The Original Residence and First Music Room

Hidden away on 57 acres bordering a picturesque stream and thickly wooded hills, the original residence was a 6,000 square foot Tudor-style home built in 1974.

Inspired in the 1950s by the collection of nickelodeon pianos at Angelo Valente's 'House of Nickelodeons', (also known as the "Mil-Arm Inn", at the intersection of Milwaukee and Armitage in Chicago), the Sanfilippo music machine collection was started in 1978 with a small Nelson-Wiggen coin piano, a Bruder band organ, and a Welte Concert Orchestrion.

The 1927 Wurlitzer organ from the Omaha Riviera theatre, expanded to 24 ranks of pipes, made its debut at the 1984 Christmas party in the new 1,700 sq. ft. music room (known today as the 'American Orchestrion Room') which was large enough for concert seating, more music machines, chandeliers, Tiffany-style lamps and other antiques.

The beautiful art glass doors at the right side of the main Entry Foyer lead into the Music Room, a visual and aural treat described by some guests as unequaled anywhere else in the world. To the left is the musical centerpiece of the room, an 80-rank, 8,000 pipe theatre organ mostly hidden by a large scrim, or curtain, painted to replicate the original in the 1928 Chicago Paradise Theatre. The fringe hanging over the scrim is from the 1925 Uptown Theatre, and the five-foot-long tassels are from the 1912 Chicago Medinah Temple. The four large Perlman chandeliers with curved glass panels, made in 1927, are from the Milwaukee Garfield Theatre.

The immense orchestrion at the right front corner of the Music Room is a 1913 Welte Wotan brass band orchestrion, the largest known to exist. It originally provided music for an immense roller rink on Bois Blanc Island near Mackinac Island, Michigan. At either side of the rear stairway are a circa 1912 Style III Hupfeld Helios orchestrion with elaborate moving scene, and a circa 1920 Model III Hupfeld Pan with automatic 10-roll changer. The Helios plays the music of a German band, while the Pan closely imitates a European salon orchestra. Other orchestrions in this room include the largest known Philipps Mandolin PianOrchestra (a style 34A with five ranks of pipes, percussions and a 6-roll automatic changer), an early Weber Otero with an animated painted scene, a smaller Hupfeld Helios, and the only known original Pierre Eich Solophone with side cabinets, bass pipes and drums.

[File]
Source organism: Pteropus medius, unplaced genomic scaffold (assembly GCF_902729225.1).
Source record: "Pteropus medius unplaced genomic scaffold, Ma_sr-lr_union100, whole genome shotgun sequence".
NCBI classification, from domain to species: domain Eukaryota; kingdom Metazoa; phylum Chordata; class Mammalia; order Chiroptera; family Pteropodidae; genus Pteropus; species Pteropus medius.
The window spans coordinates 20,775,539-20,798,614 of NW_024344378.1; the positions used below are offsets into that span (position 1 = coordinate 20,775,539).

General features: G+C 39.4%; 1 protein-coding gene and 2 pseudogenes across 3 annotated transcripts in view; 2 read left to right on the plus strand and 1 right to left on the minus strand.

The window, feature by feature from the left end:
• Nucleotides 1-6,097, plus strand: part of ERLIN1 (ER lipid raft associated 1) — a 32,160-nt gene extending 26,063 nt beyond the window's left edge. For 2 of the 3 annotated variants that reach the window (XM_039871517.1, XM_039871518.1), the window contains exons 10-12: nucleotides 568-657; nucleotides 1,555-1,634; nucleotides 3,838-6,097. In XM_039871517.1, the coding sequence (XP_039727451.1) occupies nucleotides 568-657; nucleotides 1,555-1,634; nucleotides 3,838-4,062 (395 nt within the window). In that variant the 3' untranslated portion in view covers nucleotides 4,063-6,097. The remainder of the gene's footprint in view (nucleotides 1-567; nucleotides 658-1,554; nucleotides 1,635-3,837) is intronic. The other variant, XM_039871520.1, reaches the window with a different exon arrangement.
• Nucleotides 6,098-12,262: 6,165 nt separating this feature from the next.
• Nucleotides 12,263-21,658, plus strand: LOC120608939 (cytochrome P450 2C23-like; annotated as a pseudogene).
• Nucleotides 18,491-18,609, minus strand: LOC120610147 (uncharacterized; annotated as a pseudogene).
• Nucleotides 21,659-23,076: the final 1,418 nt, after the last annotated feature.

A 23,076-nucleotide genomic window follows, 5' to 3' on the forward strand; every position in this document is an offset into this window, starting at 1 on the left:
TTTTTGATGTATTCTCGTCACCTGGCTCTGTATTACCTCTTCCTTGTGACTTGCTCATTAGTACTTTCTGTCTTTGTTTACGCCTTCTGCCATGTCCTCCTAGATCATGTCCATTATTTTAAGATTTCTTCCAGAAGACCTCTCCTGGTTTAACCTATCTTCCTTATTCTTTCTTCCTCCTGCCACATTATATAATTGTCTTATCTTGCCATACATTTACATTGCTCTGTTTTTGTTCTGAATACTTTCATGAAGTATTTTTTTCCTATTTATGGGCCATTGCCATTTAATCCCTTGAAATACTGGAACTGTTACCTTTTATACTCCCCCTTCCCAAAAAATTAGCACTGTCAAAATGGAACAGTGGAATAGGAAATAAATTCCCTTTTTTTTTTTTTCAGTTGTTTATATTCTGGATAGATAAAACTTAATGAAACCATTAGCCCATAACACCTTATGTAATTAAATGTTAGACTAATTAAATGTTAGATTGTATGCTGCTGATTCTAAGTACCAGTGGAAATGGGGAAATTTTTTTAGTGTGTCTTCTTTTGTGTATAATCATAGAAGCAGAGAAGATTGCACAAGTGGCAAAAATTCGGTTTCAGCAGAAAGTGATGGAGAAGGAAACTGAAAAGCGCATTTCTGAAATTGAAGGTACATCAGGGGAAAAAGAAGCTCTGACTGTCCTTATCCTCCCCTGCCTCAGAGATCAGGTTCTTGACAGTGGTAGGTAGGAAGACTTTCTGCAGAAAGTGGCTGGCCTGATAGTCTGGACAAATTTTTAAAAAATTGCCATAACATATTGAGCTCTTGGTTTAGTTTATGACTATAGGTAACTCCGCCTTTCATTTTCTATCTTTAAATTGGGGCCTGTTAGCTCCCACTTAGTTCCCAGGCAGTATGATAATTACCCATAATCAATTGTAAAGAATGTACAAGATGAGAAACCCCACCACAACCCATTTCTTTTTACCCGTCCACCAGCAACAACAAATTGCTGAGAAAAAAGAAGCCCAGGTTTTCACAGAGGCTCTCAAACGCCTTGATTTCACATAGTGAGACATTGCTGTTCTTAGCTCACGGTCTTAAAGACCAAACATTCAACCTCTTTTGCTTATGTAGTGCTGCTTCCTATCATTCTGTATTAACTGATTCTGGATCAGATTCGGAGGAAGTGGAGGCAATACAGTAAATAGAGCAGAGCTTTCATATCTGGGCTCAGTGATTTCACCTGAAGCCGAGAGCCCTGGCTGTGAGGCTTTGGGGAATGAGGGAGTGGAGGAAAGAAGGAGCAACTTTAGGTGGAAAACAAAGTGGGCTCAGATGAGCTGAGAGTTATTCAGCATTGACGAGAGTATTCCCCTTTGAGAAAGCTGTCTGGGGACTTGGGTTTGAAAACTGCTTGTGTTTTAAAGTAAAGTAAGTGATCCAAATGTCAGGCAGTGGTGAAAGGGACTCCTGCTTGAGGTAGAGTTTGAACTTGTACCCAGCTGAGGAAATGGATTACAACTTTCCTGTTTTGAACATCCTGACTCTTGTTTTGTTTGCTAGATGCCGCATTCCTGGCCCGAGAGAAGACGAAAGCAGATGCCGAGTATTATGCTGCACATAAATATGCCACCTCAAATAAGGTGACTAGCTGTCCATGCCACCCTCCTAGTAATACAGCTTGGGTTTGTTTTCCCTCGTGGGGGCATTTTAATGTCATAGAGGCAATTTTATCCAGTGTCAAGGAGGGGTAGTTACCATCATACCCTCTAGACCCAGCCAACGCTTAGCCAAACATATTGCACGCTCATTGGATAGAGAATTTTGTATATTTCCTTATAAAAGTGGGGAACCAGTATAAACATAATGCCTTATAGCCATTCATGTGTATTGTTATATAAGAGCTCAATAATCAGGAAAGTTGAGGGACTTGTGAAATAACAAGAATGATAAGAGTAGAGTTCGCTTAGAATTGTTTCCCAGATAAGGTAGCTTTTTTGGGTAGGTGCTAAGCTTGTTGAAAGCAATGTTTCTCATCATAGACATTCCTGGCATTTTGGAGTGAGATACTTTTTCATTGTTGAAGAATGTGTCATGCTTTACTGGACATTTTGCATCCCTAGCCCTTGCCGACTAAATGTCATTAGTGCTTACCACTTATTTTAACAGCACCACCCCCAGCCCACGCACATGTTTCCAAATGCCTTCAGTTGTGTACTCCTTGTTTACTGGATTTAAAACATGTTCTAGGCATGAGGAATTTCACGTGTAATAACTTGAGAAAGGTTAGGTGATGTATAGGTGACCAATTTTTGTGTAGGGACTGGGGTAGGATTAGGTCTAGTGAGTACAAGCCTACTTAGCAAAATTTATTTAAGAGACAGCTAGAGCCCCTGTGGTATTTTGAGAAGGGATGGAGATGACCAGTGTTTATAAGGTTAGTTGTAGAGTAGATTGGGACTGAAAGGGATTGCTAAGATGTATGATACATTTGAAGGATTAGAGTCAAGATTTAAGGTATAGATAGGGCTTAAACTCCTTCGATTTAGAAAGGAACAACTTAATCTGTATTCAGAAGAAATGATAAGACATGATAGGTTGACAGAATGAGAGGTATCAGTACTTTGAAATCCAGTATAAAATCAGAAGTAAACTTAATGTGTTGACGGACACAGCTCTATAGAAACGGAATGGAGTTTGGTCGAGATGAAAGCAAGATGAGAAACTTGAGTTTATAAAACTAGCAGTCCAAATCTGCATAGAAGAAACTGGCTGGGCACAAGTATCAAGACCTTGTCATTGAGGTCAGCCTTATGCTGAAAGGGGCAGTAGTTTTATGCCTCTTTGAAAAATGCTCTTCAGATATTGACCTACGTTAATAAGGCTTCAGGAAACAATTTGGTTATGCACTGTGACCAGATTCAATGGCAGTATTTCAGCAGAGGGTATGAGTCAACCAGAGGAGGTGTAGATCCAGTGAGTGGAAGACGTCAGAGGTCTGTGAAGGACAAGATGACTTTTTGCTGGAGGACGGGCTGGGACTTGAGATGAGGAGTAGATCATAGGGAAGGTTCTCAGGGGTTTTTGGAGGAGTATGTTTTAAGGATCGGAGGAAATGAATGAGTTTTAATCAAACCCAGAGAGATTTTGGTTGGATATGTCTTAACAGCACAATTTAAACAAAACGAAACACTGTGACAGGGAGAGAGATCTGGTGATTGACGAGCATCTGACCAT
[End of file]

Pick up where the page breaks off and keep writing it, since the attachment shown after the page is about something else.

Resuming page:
Smaller instruments in this room include a 26" Stella Orchestral Grand music box in a custom hand-carved mahogany console cabinet, a pristine gold-leafed Vernis Martin Victor Style XVI Victrola, a Home Model Mills Violano-Virtuoso, and a Victor Auxetophone, which uses an electric motor-driven compressed-air amplifier to produce an amazingly powerful tone for auditorium use.

The Music Room balcony is accessible via the cage elevator, the tower spiral staircase, and the entry foyer main staircase. The elevator is topped by an antique stained glass half-dome, with the matching second half a perfect replica of the original. The balcony is home to 67-key Limonaire, 65-key Gavioli and 82-keyless North Tonawanda fairground organs, a Wurlitzer brass pipe Caliola, music boxes and phonographs. The large bench with four lions (or are they camels?) is from the Medinah Temple.

The lower level of the Music Room is accessible via the cage elevator, the grand staircase, or the tower spiral staircase. At the foot of the stairs is a Mortier 115-key dance organ built in Belgium in the early 1920s, once used by Boltini's traveling circus. The elaborate facade includes twin gold-leafed carved lions.

A Regina Orchestral Corona 27" disc-changing music box in a unique birdseye maple-veneered case is located near the elevator on the lower level. The glass display case located around the other side of the elevator contains examples of rare pre-1900 phonographs. Many other rare phonographs are also displayed in the lower level of the Music Room, including a cylinder-changing 1905 Multiphone, the oldest known disc-changing John Gabels' Automatic Entertainer with automatic needle changer, a double-bell Duplex phonograph, Columbia phonographs in both upright and grand piano-style cases, an Edison Idelia, and a Paillard hot air phonograph powered by a kerosene flame. Music machines located in the lower level of the Music Room include the largest known Wurlitzer photoplayer, (a 1915 style K used in the Pastime Theatre, Coshocton, Ohio) and a lineup of small American coin pianos and orchestrions by Marquette, Nelson-Wiggen, Western Electric, Peerless, Coinola, Seeburg and Fox.

Toward the back of the room, an ornamental cage houses the Peter Clark lift mechanism, which raises the pipe organ console from the lower level to performance level, slightly above the stage platform, and also rotates it 180°.

Behind a large window are the organ blower, originally the backup blower for the San Francisco Fox Wurlitzer, and controls for the Deagan tower chimes.

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